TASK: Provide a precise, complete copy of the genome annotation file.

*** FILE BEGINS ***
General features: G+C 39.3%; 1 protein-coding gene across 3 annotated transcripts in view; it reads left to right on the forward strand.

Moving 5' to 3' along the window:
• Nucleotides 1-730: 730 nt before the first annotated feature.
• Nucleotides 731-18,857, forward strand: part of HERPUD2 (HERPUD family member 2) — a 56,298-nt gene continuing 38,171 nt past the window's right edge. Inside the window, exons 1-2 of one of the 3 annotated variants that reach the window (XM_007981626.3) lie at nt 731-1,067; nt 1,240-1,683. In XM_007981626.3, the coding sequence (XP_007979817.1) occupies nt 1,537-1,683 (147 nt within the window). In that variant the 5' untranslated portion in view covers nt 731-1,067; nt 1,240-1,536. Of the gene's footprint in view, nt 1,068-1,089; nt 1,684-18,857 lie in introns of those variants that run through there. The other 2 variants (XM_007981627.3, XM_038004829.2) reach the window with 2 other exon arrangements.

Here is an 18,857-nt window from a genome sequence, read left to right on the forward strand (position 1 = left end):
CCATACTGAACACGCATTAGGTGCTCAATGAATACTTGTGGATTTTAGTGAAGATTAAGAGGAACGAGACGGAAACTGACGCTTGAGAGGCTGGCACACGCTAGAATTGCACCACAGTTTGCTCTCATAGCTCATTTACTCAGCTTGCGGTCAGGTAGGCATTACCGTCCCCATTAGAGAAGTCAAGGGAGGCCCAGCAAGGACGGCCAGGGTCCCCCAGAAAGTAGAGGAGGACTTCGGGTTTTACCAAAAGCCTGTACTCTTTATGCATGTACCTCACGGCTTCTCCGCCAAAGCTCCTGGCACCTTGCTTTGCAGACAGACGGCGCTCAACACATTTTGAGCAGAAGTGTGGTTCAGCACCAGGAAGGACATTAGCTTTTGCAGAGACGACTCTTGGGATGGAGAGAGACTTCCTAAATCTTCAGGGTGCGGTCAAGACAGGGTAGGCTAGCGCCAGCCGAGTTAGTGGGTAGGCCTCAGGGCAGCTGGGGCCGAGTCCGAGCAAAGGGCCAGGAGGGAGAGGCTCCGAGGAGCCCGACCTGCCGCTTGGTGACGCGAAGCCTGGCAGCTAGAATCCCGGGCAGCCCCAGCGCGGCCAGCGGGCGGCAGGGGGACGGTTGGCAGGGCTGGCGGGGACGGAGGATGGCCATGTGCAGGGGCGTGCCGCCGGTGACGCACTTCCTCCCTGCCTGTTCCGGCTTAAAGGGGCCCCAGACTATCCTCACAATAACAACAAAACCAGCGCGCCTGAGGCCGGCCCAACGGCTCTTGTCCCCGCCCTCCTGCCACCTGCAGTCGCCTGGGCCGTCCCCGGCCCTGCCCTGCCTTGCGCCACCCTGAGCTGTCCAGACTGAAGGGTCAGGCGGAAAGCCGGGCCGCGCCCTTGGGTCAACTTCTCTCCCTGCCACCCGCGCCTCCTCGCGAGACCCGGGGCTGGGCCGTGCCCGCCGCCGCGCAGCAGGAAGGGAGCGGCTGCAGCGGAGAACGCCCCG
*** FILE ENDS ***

General features: G+C 39.3%; 1 protein-coding gene across 3 annotated transcripts in view; it reads left to right on the forward strand.

Moving 5' to 3' along the window:
• Nucleotides 1-730: 730 nt before the first annotated feature.
• Nucleotides 731-18,857, forward strand: part of HERPUD2 (HERPUD family member 2) — a 56,298-nt gene continuing 38,171 nt past the window's right edge. Inside the window, exons 1-2 of one of the 3 annotated variants that reach the window (XM_007981626.3) lie at nt 731-1,067; nt 1,240-1,683. In XM_007981626.3, the coding sequence (XP_007979817.1) occupies nt 1,537-1,683 (147 nt within the window). In that variant the 5' untranslated portion in view covers nt 731-1,067; nt 1,240-1,536. Of the gene's footprint in view, nt 1,068-1,089; nt 1,684-18,857 lie in introns of those variants that run through there. The other 2 variants (XM_007981627.3, XM_038004829.2) reach the window with 2 other exon arrangements.

Here is an 18,857-nt window from a genome sequence, read left to right on the forward strand (position 1 = left end):
CCATACTGAACACGCATTAGGTGCTCAATGAATACTTGTGGATTTTAGTGAAGATTAAGAGGAACGAGACGGAAACTGACGCTTGAGAGGCTGGCACACGCTAGAATTGCACCACAGTTTGCTCTCATAGCTCATTTACTCAGCTTGCGGTCAGGTAGGCATTACCGTCCCCATTAGAGAAGTCAAGGGAGGCCCAGCAAGGACGGCCAGGGTCCCCCAGAAAGTAGAGGAGGACTTCGGGTTTTACCAAAAGCCTGTACTCTTTATGCATGTACCTCACGGCTTCTCCGCCAAAGCTCCTGGCACCTTGCTTTGCAGACAGACGGCGCTCAACACATTTTGAGCAGAAGTGTGGTTCAGCACCAGGAAGGACATTAGCTTTTGCAGAGACGACTCTTGGGATGGAGAGAGACTTCCTAAATCTTCAGGGTGCGGTCAAGACAGGGTAGGCTAGCGCCAGCCGAGTTAGTGGGTAGGCCTCAGGGCAGCTGGGGCCGAGTCCGAGCAAAGGGCCAGGAGGGAGAGGCTCCGAGGAGCCCGACCTGCCGCTTGGTGACGCGAAGCCTGGCAGCTAGAATCCCGGGCAGCCCCAGCGCGGCCAGCGGGCGGCAGGGGGACGGTTGGCAGGGCTGGCGGGGACGGAGGATGGCCATGTGCAGGGGCGTGCCGCCGGTGACGCACTTCCTCCCTGCCTGTTCCGGCTTAAAGGGGCCCCAGACTATCCTCACAATAACAACAAAACCAGCGCGCCTGAGGCCGGCCCAACGGCTCTTGTCCCCGCCCTCCTGCCACCTGCAGTCGCCTGGGCCGTCCCCGGCCCTGCCCTGCCTTGCGCCACCCTGAGCTGTCCAGACTGAAGGGTCAGGCGGAAAGCCGGGCCGCGCCCTTGGGTCAACTTCTCTCCCTGCCACCCGCGCCTCCTCGCGAGACCCGGGGCTGGGCCGTGCCCGCCGCCGCGCAGCAGGAAGGGAGCGGCTGCAGCGGAGAACGCCCCG